For some reason, all I’ve seen over the past few days are takedowns of New York Times columnist David Brooks. Here’s one excellent, high-minded example over at U.S. Intellectual History by Robin Marie:
David Brooks is a special kind of stupid. How can we describe it? It is a skilled stupidity, really; Brooks, more than any other conservative posing as not-completely-delusional and/or shameless, is extremely talented at transforming thoughtless middle-class biases into what thoughtless middle-class people then take to be wisdom.
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I do have something to say, however, about Brooks’ latest masterpiece. In a column entitled “The Nature of Poverty,” where he recycles nearly every lazy assumption and distortion about “the culture of poverty” that the Right has been spouting for half a century – half a century folks, that’s half of 100 years of this stuff! – he ends, after explaining that poverty is not really about money but “relationships,” with this gem: “The world is waiting for a thinker who can describe poverty through the lens of social psychology.”
Apparently, Brooks has never heard of Albert K. Cohen. In 1955, he wrote a book calledDelinquent Boys, which explained deviant behavior in the working class as the product of social failure.
She then goes on to review the half-century of social science that David Brooks has internalized in order to blame the victims of poverty for their poverty, but of which he is entirely ignorant. I learned a lot! (So would Brooks, if he bothered to read up on the stuff he writes about once in a while.) For years, I’ve thought that Brooks was yet another conservative resentful of actual scholars but too lazy and too well-rewarded where he is to, you know, do the coursework and research that it takes to become an actual scholar. Marie’s work here makes me even more confident in this assumption.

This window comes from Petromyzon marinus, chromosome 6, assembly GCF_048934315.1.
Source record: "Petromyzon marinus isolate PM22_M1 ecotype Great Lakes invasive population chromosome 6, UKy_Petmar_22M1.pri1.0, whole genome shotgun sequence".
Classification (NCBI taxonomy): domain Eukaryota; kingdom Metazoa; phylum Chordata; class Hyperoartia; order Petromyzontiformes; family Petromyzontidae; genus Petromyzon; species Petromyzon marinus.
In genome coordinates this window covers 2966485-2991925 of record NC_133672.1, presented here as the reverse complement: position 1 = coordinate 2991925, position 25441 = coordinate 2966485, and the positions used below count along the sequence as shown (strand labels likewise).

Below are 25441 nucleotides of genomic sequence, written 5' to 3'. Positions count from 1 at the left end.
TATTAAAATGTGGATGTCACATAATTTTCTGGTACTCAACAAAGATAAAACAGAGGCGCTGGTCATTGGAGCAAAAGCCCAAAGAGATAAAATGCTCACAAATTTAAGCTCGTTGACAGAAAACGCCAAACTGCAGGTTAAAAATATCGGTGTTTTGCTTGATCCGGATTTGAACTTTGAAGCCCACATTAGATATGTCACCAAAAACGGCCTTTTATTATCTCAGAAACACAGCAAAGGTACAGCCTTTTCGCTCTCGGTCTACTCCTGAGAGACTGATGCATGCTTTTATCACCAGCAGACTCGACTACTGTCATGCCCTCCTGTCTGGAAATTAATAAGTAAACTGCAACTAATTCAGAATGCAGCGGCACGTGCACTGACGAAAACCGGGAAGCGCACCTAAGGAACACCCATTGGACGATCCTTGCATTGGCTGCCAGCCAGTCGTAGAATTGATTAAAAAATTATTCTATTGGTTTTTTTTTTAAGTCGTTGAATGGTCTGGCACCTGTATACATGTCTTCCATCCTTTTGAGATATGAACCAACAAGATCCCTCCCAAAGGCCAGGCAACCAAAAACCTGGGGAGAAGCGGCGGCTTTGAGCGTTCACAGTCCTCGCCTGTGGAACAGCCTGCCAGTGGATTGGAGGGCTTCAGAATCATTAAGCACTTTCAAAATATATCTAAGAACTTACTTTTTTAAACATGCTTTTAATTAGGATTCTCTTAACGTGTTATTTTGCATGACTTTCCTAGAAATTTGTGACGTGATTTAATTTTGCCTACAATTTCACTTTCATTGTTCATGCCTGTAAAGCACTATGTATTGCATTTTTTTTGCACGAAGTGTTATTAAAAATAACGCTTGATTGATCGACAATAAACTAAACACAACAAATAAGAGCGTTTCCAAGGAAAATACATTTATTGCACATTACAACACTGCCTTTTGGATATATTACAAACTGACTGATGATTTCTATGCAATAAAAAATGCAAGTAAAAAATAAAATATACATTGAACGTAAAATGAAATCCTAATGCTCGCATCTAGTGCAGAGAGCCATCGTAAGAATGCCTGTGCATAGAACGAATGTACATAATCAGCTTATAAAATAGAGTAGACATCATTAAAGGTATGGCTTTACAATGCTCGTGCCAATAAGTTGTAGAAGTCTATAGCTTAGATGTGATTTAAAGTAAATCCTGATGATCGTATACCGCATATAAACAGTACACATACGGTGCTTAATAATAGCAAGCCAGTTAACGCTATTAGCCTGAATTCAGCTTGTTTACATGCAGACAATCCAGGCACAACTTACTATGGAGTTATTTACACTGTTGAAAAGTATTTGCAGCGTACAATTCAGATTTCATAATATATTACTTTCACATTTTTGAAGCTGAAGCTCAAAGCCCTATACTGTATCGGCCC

When David Brooks’s marriage collapsed, reportedly, around the end of 2013, it should have freed him to enjoy the spoils of pundit-class celebrity. He would be Out There, America’s most eligible thinkfluencer, thinkfluencing a perky publishing assistant onto his elbow for mutually rewarding committed relationship action and/or love!
It has been a whole damn year since then, but where are the hot online singles? David Brooks sought them on their dating websites, but they were too busy ogling each others’ believable smiles and firm abdominal muscles.
People who date online are not shallower or vainer than those who don’t. Research suggests they are broadly representative. It’s just that they’re in a specific mental state. They’re shopping for human beings, commodifying people. They have access to very little information that can help them judge if they will fall in love with this person. They pay ridiculous amounts of attention to things like looks, which have little bearing on whether a relationship will work.
Apes! Intellectual lotus-eaters! This is a source of bitter disappointment for David Brooks. Why won’t they ogle his firm belief in the importance of social psychology? What is a “six-pack,”compared to a regular seat on the “Meet the Press” panel?
HA-hahahaha!!! Don’t click on that link unless you’re OK with the repetitive invocation of the words “wiener” and “dick webs,” as in, cobwebs covering your codpiece. You’ve been warned!